While her role in government has focused on crunching the numbers and making some hard decisions about who gets what, she can be expected to lace her leadership campaign with a moral code. That is already evident from her admission that she opposes same-sex marriage and, had she not been on maternity leave, she would not have supported the gender reform bill in its current form. It would almost certainly have led to her sacrificing her position in government.
She was marked out as a potential successor to Nicola Sturgeon from the moment she delivered the disgraced Derek Mackay’s budget in 2020. The night before he was due to address parliament, Mr Mackay was forced to resign over allegations concerning his private life. Ms Forbes took on the responsibility and presented the statement so comfortably it was as if she had been preparing and rehearsing it for weeks.
While some believe she understands the workings of the economy and business less than she would have us believe, her three years as Finance Secretary have exposed her to what company leaders and economists say is required. They will be relentless in demanding a greater focus on growth, whoever gets the job, though Ms Forbes has been guilty of resorting to blaming Westminster when the numbers have fallen short. This will not wash for too much longer and is an SNP habit that the new leader will need to shake off.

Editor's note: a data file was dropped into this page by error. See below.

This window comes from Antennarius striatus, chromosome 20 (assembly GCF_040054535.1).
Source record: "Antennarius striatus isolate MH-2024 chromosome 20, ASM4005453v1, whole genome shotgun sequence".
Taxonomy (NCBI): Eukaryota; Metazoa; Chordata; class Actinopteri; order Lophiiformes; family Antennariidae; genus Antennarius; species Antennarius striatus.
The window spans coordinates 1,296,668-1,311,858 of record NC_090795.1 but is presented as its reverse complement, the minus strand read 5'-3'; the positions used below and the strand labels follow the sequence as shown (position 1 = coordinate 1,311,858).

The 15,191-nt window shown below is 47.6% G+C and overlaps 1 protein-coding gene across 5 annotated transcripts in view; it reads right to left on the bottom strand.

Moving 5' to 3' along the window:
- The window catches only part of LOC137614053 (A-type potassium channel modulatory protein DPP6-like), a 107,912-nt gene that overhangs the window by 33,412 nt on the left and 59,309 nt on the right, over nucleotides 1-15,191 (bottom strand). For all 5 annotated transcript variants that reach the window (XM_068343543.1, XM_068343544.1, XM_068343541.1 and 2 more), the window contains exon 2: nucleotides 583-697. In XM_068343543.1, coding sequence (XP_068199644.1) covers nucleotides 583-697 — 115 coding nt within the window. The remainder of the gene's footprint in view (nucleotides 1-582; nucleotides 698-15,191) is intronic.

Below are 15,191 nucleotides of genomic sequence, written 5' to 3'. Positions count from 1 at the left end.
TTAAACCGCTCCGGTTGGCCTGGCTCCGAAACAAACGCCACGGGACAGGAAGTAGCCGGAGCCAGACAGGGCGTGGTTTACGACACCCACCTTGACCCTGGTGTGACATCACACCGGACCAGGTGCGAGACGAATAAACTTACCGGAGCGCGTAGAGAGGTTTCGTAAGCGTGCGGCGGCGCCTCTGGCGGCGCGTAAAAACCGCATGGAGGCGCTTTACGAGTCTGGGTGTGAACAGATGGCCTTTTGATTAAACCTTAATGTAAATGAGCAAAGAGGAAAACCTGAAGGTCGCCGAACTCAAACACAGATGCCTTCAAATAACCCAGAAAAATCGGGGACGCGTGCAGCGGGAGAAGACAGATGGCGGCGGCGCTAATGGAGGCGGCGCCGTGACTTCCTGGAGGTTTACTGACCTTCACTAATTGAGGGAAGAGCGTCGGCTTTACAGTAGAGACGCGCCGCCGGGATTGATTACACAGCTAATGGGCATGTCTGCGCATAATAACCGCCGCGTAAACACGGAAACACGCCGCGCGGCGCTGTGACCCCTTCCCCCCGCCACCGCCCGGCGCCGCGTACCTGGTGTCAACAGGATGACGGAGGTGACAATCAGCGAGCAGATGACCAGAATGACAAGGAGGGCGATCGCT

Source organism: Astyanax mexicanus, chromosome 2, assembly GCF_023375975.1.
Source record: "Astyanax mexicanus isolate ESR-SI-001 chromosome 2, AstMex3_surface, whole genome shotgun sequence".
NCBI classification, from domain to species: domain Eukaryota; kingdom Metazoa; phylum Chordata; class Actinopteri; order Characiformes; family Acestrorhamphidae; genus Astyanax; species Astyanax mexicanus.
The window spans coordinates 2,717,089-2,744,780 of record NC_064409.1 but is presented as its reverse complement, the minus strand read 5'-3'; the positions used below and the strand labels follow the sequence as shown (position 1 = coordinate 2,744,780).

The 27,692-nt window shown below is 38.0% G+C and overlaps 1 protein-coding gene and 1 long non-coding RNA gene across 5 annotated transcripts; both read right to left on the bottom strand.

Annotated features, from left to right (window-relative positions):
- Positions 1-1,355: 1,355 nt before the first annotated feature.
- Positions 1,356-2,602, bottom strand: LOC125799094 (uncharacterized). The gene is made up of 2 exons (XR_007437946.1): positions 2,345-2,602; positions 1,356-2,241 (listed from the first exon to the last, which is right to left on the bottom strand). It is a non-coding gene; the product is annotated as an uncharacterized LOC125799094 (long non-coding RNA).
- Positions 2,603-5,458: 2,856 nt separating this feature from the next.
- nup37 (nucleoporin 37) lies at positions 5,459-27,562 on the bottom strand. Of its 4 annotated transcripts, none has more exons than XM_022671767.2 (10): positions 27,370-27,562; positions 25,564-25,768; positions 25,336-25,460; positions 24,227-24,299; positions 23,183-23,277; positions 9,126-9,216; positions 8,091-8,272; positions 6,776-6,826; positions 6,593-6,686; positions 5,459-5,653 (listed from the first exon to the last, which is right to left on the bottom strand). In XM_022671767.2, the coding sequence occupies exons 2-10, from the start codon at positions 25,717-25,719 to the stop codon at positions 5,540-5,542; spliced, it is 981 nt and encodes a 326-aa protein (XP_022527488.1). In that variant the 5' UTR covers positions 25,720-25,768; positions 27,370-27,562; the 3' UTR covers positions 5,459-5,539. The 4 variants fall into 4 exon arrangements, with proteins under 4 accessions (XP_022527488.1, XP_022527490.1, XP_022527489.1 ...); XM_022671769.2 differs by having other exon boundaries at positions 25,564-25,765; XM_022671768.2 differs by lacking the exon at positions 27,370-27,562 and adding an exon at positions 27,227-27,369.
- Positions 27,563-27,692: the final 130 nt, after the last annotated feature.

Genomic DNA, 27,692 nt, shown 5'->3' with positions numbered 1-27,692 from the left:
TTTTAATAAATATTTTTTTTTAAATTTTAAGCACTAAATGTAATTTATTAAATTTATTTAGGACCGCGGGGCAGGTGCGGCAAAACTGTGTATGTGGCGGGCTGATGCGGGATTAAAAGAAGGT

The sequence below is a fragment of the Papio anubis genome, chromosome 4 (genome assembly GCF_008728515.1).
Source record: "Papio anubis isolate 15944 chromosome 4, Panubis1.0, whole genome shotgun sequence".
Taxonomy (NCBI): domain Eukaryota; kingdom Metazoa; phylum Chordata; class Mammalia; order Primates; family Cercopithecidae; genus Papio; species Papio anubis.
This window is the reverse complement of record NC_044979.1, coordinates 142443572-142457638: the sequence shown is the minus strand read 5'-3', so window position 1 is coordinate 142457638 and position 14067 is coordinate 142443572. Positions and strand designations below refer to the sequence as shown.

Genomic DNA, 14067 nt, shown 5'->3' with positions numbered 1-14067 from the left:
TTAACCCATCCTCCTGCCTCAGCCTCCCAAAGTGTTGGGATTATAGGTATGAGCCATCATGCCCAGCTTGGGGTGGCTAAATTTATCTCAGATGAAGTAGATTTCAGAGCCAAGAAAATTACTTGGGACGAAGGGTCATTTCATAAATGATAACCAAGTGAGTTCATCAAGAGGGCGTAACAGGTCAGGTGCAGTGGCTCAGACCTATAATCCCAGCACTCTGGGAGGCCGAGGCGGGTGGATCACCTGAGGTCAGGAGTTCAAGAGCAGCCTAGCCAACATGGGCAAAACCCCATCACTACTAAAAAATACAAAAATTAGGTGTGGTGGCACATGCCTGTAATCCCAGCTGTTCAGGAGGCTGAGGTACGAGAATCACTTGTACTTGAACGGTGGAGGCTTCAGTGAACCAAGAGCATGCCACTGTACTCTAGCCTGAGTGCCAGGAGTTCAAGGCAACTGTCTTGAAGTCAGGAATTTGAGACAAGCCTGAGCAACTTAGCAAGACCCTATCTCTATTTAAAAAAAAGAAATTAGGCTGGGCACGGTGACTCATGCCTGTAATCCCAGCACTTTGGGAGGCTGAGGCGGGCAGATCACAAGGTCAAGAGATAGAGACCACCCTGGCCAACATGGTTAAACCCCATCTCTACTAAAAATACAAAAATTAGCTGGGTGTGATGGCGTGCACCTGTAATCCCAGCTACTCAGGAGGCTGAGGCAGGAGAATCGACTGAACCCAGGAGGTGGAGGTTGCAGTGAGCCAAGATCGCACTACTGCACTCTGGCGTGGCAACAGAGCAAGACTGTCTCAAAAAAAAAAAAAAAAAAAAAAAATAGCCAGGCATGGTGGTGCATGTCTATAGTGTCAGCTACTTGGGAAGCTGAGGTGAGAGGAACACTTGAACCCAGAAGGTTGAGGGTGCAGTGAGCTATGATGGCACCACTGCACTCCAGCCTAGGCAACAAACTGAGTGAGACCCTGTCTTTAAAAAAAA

Ms Forbes has named the economy among her priorities and will be mindful of criticism from the business community that the SNP under Ms Sturgeon focused too heavily on the social agenda, burdening the country with nice-to-have but ultimately costly programmes that have proved a deadweight for the taxpayer.
For all the initiatives, advisory groups and funding schemes, there has been little movement in Scotland’s productivity and company creation figures. It can be argued with some justification that this is a result of the government’s limited powers, but there is also a case for saying the powers it does possess have not been used wisely or boldly enough.